Women in Construction Interview - Michelle McIntyre

Michelle McIntyre
Scheduling Manager
KBE Building Corporation

“Seeing a project built from the ground up is amazing! And at the end of the day, the guys you work with on the jobsite end up becoming like family. It’s awesome. I would encourage any woman to join that. Hands down.”

Michelle McIntyre is a scheduling manager with KBE Building Corporation, where she has worked since 2021, after five years working at CVS on its in-house project management group. In her role, she works hand-in-hand with KBE’s preconstruction and estimating team and field staff, along with clients and design teams, to develop comprehensive project schedules and schedule updates to track and manage KBE’s field construction services. Her goal? Ensure a seamless scheduling process for everyone on the team and help move projects forward as efficiently as possible.

Question: What led you to a career in the construction industry?

Both my father and brother worked in construction. My brother is a heavy equipment operator, my dad worked in a quarry for many years before moving to facilities maintenance for a local municipality – both tough jobs. Hearing the challenges they had, I knew I wouldn’t want to run machinery, but if there was some way I could impact guys in the field – by building a schedule, for example, that would help them out, I wanted to do that.

I didn’t start working in construction until I started working at CVS eight years ago. People have always been receptive to me as a woman in the field. But my mom still doesn’t grasp that I can go out in the field like the guys. Times have changed. The guys don’t treat me any differently because I’m a woman.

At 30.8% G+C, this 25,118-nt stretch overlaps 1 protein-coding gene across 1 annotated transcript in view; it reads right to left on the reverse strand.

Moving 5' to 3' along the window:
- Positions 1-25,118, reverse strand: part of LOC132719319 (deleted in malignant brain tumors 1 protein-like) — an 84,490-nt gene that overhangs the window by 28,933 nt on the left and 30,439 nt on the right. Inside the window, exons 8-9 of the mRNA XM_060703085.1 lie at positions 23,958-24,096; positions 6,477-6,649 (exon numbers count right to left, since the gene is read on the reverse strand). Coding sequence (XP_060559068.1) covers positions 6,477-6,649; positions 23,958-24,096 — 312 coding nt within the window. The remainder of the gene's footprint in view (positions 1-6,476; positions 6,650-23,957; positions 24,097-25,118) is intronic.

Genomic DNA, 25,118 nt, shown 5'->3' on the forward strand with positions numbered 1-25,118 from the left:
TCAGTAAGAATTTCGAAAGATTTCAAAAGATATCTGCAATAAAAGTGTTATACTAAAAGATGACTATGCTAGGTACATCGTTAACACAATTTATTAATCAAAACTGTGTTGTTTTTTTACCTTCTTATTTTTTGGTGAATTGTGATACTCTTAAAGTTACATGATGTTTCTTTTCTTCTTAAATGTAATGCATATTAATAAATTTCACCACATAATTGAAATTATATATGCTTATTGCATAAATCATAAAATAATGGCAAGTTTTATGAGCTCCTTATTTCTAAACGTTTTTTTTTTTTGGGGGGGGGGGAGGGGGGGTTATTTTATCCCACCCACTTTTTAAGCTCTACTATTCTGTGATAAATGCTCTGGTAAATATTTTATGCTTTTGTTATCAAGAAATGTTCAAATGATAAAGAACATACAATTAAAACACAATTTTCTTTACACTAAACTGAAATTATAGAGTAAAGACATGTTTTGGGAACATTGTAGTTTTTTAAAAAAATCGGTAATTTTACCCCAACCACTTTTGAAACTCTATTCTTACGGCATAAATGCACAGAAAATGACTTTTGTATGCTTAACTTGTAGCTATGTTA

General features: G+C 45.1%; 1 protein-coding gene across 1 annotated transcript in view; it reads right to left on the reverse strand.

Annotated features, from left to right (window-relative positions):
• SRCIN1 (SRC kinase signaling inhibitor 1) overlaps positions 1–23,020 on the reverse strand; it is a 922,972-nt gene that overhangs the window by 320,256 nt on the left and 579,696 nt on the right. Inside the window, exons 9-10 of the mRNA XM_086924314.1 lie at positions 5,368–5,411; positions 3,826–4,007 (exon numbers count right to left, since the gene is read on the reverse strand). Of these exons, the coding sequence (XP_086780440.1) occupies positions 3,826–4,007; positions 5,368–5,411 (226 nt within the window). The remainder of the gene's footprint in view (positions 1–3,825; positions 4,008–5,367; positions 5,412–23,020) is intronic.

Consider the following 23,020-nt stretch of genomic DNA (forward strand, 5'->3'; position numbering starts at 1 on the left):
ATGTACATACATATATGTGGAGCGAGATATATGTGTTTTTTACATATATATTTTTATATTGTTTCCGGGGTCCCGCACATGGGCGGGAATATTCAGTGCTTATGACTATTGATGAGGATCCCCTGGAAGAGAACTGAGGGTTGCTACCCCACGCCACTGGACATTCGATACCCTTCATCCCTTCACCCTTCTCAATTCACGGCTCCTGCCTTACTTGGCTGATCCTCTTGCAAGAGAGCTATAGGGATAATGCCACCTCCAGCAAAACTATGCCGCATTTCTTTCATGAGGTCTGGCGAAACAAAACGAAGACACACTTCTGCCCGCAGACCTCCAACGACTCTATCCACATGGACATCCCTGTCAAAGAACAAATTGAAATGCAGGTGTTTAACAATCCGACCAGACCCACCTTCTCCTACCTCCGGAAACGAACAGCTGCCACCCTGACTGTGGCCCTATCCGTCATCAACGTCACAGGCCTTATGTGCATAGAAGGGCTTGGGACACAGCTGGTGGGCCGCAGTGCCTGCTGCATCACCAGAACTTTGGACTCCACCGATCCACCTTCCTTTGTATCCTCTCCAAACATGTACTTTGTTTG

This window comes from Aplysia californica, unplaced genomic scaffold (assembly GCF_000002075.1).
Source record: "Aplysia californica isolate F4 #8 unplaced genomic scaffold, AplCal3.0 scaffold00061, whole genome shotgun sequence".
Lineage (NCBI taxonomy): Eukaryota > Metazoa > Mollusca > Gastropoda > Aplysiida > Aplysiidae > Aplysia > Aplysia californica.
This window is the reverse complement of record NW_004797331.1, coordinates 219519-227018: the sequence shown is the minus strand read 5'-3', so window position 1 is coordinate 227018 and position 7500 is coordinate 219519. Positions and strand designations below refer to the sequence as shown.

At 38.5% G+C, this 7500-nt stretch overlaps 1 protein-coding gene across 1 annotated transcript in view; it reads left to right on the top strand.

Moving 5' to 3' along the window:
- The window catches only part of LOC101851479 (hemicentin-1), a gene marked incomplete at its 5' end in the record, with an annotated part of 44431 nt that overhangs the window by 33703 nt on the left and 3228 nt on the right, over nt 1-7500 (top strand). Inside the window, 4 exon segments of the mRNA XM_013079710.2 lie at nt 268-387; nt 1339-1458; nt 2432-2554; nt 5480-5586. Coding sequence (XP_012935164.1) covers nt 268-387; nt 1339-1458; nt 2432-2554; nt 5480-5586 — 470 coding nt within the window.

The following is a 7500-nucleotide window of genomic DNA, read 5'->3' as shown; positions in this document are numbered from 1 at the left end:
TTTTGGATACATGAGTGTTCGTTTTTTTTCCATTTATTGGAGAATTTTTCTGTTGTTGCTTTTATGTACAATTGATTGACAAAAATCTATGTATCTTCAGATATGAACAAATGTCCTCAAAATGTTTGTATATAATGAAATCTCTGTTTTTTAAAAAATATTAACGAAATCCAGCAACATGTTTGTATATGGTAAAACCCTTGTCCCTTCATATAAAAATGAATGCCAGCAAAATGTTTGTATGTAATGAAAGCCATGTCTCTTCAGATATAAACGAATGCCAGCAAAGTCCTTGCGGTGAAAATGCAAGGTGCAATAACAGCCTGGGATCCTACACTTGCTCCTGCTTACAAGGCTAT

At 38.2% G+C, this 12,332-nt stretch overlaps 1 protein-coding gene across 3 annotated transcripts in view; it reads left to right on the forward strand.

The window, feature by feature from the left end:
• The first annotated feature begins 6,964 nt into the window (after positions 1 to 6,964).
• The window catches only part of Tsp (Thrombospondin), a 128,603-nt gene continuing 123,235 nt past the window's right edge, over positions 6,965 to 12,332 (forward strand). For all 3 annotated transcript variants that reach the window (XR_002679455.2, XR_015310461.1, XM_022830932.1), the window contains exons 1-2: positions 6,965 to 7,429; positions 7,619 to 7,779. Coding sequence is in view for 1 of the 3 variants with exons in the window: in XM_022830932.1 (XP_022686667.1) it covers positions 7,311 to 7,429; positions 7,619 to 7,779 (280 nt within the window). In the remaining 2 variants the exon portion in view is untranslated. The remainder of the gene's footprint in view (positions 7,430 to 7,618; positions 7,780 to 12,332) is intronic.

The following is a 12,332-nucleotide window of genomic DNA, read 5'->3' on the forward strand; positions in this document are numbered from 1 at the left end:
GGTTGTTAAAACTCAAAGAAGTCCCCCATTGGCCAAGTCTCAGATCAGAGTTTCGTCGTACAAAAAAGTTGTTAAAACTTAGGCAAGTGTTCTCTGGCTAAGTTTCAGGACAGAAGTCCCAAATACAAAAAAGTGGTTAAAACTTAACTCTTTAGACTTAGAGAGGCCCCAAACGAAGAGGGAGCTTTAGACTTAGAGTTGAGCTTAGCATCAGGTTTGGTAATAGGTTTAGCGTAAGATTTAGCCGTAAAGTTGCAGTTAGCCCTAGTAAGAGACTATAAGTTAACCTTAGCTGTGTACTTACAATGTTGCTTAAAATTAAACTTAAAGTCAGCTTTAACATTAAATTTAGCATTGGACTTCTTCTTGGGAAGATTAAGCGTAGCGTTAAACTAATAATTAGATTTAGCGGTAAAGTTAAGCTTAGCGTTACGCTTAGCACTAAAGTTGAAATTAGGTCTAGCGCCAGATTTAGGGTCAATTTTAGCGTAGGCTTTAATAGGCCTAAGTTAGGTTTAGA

Question: How do you leverage your position to help recruit and retain more women in the industry?

 I haven’t had many chances to mentor other women in the field, but when I do, I try to encourage them when they don’t feel 100% about something. Giving people words of confidence, even if it’s not work-related, makes everyone feel better. Also, when male coworkers listen to and make women feel heard, that helps women who are new to the field feel comfortable joining such a male-dominated industry.


Question: In the past year, what project or accomplishment are you most proud of?

I spend so much time on all my projects, I can’t really say I have one favorite, they’re all my kids and I love them equally. However, two that stick out to me are the UConn South Campus project and the Piper [mixed-use project in Norwalk] for different reasons. I’ve felt confident with Piper since day one, and we’ve had a lot of involvement with the owners, which has given me some great external input, whereas I normally only get input internally.


Question: How can AEC companies recruit more women?

I think it boils down to recruiting out of college. Internships are a fantastic gateway to getting women into the construction world. Those years of school are so important, and telling young women that this career is even an option for them makes a huge difference.

Personally, I went to a vocational school for a short period of time in high school before moving to Rhode Island, and I remember one teacher saying that there are “men’s jobs” and “women’s jobs.” Growing up, that concept never mattered to me. Even though I was shy, when I heard that, I challenged my teacher, and debated him in front of my whole class. I essentially told him women can provide for their families and do the same jobs men can do, if not better than them! That moment has stuck out to me after all these years. Hearing that in school was a pivotal moment for me.


Question: What would you tell a young woman who is considering entering the construction industry?

I would tell her it is a great opportunity and that seeing a project built from the ground up is amazing! For example, that UConn steel topping event was one of the coolest things I’ve ever seen, not even just on the job. And at the end of the day, the guys you work with on the jobsite end up becoming like family. It’s awesome. I would encourage any girl to join that. Hands down.